Joseph Stalin became the center of the Communist Party as the 1930’s passed. Stalin had the short history of the Bolshevik party and the revolution re-written by a group of “objective” historians, to portray a history of the Communist Party and the Soviet State which was deeply rooted in the work and leadership of the one and only Joseph Stalin. It was published in October 1938. This new history of the rise of the Soviet Union, which made Stalin a central figure, became the basic text of Stalinism. It sold over forty million copies in Russia and throughout the world. Even Time Magazine made Joseph Stalin its Man of the Year for 1939.
Stalinism was the aura of the grandeur of Stalin and all that he did. He was depicted as flawless, a man of the people, and yet stronger, wiser, better. Stalin’s depiction was one of charisma, beyond even his political role. The mass media was fed a perception of dire need for vigorous leadership in Soviet society. Stalin was shown as that leader and more.
Stalin’s portrayal in the media left an impression of power, wisdom, and incredible leadership. He was compared to great Russian leaders of history to include Peter the Great, even though these leaders ideologies did not align with the communist agenda.
This video displays an interview with an acclaimed brick layer named Petr Semenovich Orlov, a vanguard of the Communist Party, who has just been rewarded for his great work by receiving the honor of meeting Stalin. In his interview he seems extremely enthused and pleased by his meeting. Orlov describes Stalin and explains what a great and inspirational person Stalin is and how this meeting has inspired him to work even harder. It is likely that this interview was coached, and even possible that Orlov never met Stalin at all but was made to give this interview to improve Stalin’s reputation. Regardless, this interview is just one example of the type of media which was used to increase the charisma, and cult of personality of Stalin. These types of media were used to paint a portrait of Stalin to the public as a kind, and benevolent leader, not just a strong and bold one.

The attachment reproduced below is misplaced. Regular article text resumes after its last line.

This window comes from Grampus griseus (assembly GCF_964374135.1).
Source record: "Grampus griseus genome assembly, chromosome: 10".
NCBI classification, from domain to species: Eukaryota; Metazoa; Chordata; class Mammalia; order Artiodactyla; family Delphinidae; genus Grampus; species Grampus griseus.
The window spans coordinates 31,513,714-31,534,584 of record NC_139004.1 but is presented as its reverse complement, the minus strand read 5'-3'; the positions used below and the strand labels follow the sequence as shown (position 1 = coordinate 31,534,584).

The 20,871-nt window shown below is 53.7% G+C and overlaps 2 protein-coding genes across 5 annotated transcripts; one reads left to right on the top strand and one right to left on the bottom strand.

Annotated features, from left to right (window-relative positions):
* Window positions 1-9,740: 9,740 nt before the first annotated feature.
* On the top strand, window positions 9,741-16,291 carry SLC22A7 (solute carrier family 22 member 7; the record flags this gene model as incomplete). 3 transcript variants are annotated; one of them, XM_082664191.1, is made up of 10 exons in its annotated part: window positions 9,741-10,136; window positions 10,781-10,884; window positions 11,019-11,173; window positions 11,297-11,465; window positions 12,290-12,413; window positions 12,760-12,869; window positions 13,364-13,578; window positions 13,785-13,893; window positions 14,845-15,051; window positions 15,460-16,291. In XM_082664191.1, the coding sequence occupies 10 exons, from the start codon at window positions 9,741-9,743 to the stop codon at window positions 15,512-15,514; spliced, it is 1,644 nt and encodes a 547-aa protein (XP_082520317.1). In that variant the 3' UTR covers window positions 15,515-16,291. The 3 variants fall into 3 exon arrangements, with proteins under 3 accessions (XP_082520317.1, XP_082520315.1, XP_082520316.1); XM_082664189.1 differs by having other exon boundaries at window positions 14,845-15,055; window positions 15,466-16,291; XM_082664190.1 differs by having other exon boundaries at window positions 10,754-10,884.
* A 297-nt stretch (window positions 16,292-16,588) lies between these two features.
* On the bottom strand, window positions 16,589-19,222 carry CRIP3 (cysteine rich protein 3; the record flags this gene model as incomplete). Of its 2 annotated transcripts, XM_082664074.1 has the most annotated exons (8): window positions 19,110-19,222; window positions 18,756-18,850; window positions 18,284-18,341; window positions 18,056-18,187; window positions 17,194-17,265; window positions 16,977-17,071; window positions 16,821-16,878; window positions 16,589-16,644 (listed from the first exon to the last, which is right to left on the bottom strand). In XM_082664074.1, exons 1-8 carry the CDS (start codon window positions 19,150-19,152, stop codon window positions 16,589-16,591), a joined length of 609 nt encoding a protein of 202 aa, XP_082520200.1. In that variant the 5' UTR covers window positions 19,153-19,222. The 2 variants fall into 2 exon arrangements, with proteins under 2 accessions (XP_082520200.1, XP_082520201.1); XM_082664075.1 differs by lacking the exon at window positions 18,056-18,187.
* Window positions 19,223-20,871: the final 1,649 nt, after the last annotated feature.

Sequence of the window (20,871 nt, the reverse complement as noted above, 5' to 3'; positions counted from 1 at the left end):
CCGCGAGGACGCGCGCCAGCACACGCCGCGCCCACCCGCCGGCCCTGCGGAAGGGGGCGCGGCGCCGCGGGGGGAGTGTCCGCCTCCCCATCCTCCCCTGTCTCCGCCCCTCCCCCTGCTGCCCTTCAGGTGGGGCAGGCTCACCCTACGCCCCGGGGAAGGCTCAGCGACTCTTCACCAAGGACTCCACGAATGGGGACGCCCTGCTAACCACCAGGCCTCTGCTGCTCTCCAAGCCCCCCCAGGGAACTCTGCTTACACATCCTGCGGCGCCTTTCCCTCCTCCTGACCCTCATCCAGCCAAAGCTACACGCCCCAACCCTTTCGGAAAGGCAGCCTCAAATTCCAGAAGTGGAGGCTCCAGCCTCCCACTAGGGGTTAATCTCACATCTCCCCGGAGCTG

This cult of personality which depicted Stalin as the Savior of Russia was mostly shared among the Soviets. Stalin’s control of the media prevented any other news or opinions on his character or actions from being shown. A climate of fear kept those who held other opinions in check. People began to self-censor from fear of what may happen to them if they didn’t. This only aided in the creation of the illusion of undisputed support for Stalin. This perceived support for Stalin further enhanced the cult of Stalinism for the Soviet populace. The fear of the public was justified and made clear during the Stalinist show trials of 1937 and 1938, where in Stalin purged many members of the Communist party whom were dissenters or viewed as Stalin’s opposition.
Leon Trotsky: Trotsky on Stalin (1937). From his Mexican exile, Trotsky provides his version of the history of the Comintern, reserving particular disdain for both Stalin and the Second International.
While in exile in Mexico, Trotsky was put on trial by the Stalinist Regime. This audio is from Trotsky’s statement in reaction to the trial. He defends himself and his family, but also accuses Stalin of betrayal to the ideals which he claims to have built the Soviet government on, and claims that instead of communism, Stalin has built a regime of “Stalinism” using fear and his secret police force to enforce the reign of his new government over those who would oppose him.
Stalin built a regime around his own inflated image, and maintain it through fear and control.
Seventeen Moments in Soviet History:
Freeze, Gregory L. Russia A History. Oxford University Press, Oxford New York, 2009.